Rotation length a concern as SF awaits reinforcements

June 15th, 2024

SAN FRANCISCO -- The Giants expected their starting pitching to be a strength this year, but the unit hasn’t been quite as sturdy as they imagined heading into the season.

Logan Webb, Kyle Harrison and Jordan Hicks have been constants at the top of the rotation, but the Giants have struggled to find dependability at the back end due to injuries to veterans Blake Snell (left groin strain), Alex Cobb (left hip surgery) and Robbie Ray (Tommy John surgery).

is getting a chance to plug one of those holes in the interim, but the 27-year-old right-hander couldn’t get out of the third inning in his second start of the year, saddling the Giants with an 8-6 loss to the Angels in Friday night’s series opener at Oracle Park.

Howard entered Friday with a 2.03 ERA over his first three appearances for the Giants, but he couldn’t sustain that momentum after giving up four runs on seven hits over 2 1/3 innings in his shortest outing of the season.

"Just a lot of balls in play that didn’t go my way,” Howard said. “I started to try to nitpick a little too much around the zone and missed a few. I don’t think I felt what the line reflects, but certainly you learn a lot more from the ones that don’t go your way."

Down 8-1, the Giants showed late life with a five-run eighth inning that was capped by Heliot Ramos’ three-run home run off Roansy Contreras, but their comeback bid fell short after they went down in order against Angels closer Carlos Estévez in the ninth. The other offensive highlight of the night came courtesy of Wilmer Flores, who became the 17th Venezuelan-born player to reach 1,000 career hits and 150 home runs after he singled off Angels starter Tyler Anderson in the fourth.

San Francisco needed five relievers to cover 6 2/3 innings following Howard’s early exit, putting more pressure on rookie starter Keaton Winn to get back on track and eat up some innings on Saturday. Winn recorded a 3.18 ERA over his first six starts of the year, but he’s been unable to complete five innings in each of his last four, logging a 17.05 ERA over 12 2/3 innings across that span.

Getting consistent length out of the rotation has been an issue for the Giants, whose starters rank 25th in the Majors in ERA (4.55) and 28th in innings pitched (338) this year.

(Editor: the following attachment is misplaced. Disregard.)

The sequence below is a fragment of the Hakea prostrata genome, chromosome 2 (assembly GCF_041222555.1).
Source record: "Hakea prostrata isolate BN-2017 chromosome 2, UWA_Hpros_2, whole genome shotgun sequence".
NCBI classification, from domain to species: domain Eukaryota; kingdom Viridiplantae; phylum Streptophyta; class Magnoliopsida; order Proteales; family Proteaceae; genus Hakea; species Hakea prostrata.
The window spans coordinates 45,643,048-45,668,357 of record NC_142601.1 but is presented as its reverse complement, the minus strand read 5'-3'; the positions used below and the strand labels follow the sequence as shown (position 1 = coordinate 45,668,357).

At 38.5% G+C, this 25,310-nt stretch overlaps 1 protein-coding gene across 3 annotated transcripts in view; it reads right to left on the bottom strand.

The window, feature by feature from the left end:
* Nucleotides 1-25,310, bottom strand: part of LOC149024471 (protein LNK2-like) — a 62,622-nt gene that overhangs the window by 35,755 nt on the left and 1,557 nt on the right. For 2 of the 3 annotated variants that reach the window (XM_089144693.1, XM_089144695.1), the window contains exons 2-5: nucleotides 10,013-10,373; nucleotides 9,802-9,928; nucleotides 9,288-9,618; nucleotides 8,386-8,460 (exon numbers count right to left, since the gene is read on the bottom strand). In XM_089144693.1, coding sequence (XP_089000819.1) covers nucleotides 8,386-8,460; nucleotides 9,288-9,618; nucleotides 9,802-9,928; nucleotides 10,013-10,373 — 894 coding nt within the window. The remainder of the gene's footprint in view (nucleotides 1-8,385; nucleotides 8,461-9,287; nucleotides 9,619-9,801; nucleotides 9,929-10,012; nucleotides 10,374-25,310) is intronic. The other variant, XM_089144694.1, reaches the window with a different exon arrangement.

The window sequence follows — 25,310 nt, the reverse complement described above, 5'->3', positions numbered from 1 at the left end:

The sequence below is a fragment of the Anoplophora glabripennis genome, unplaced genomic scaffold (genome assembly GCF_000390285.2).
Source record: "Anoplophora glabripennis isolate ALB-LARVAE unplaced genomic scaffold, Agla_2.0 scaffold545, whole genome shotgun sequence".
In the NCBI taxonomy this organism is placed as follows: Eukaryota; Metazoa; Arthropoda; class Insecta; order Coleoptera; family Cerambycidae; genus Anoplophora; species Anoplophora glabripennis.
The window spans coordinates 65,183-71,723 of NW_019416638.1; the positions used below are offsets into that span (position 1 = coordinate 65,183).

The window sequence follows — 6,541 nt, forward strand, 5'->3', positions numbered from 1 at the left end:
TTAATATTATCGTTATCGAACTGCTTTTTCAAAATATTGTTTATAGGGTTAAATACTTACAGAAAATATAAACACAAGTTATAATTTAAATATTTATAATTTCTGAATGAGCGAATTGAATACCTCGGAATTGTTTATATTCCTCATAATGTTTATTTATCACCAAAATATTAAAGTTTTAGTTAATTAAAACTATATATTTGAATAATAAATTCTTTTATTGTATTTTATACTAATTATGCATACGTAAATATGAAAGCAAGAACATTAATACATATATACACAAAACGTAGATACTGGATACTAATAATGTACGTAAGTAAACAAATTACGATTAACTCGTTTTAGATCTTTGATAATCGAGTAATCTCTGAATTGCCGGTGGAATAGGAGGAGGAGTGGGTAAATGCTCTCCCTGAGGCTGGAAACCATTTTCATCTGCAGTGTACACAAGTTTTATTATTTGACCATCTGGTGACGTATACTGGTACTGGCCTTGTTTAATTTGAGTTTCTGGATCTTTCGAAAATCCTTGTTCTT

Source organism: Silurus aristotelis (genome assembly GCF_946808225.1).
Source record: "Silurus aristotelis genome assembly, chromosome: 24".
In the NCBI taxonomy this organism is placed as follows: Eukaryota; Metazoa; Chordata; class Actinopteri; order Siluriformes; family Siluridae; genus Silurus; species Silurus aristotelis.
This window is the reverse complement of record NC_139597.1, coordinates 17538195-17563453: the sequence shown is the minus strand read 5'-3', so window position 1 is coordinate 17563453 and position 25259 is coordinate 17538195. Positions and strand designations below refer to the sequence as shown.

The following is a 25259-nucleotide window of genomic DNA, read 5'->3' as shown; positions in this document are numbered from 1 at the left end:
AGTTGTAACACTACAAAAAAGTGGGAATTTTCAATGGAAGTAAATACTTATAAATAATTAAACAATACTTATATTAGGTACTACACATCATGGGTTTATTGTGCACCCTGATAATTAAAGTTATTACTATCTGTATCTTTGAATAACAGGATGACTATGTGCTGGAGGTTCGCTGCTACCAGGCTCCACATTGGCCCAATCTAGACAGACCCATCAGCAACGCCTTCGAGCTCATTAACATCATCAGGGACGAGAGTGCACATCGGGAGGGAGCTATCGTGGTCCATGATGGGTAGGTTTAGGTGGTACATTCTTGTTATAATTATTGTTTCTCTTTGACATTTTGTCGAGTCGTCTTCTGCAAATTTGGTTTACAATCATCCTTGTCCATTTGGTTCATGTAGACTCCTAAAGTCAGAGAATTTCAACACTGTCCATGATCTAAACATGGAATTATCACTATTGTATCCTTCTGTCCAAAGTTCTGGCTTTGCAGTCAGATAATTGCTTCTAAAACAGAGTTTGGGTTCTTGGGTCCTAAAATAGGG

"We have to be better at that,” manager Bob Melvin said. “Obviously, we have some other guys coming, hopefully fairly soon, that we’ve been looking forward to getting. But yeah, it’s been a little bit of a problem."

Reinforcements can’t come soon enough for the Giants, though they might be forced to keep chasing innings until they get their first shot in the arm. The closest to returning is Snell, who is slated to throw a bullpen session at Oracle Park on Saturday. Assuming that goes well, the reigning National League Cy Young winner could progress to facing hitters in live batting practice or throwing a simulated game after that, putting him on track to potentially rejoin the rotation by the end of the month.

Cobb and Ray are looking more like second-half options, though their returns could give the Giants the type of boost they’d normally have to seek out in splashy moves at the Trade Deadline. Cobb has endured a couple of setbacks in his attempt to come back from offseason hip surgery, but he’s finally progressing and threw an encouraging bullpen earlier this week. Ray, meanwhile, already has three rehab starts under his belt and will continue ramping up in the Arizona Complex League on Tuesday.

The Giants will be relying on the trio of rehabbing veterans to emerge as key pieces in the coming weeks, not only to fortify the rotation, but also to take some of the load off Harrison and Hicks, both of whom are on pace to blow past their career high in innings this year.

“We were always going to push through where the innings limits were with these guys, regardless,” Melvin said. “How much, that was kind of what we’re trying to decide. We always felt like Cobb would be back and Robbie would be back and certainly Blake hasn’t pitched as much. At some point in time, we’ll probably be able to get some of these guys a break. But at this point in time, they feel good. We monitor them well. There was always going to be a pushing through those innings anyway. But we’ll continue to monitor them. Everybody feels pretty good physically, and we’ll see where it goes.”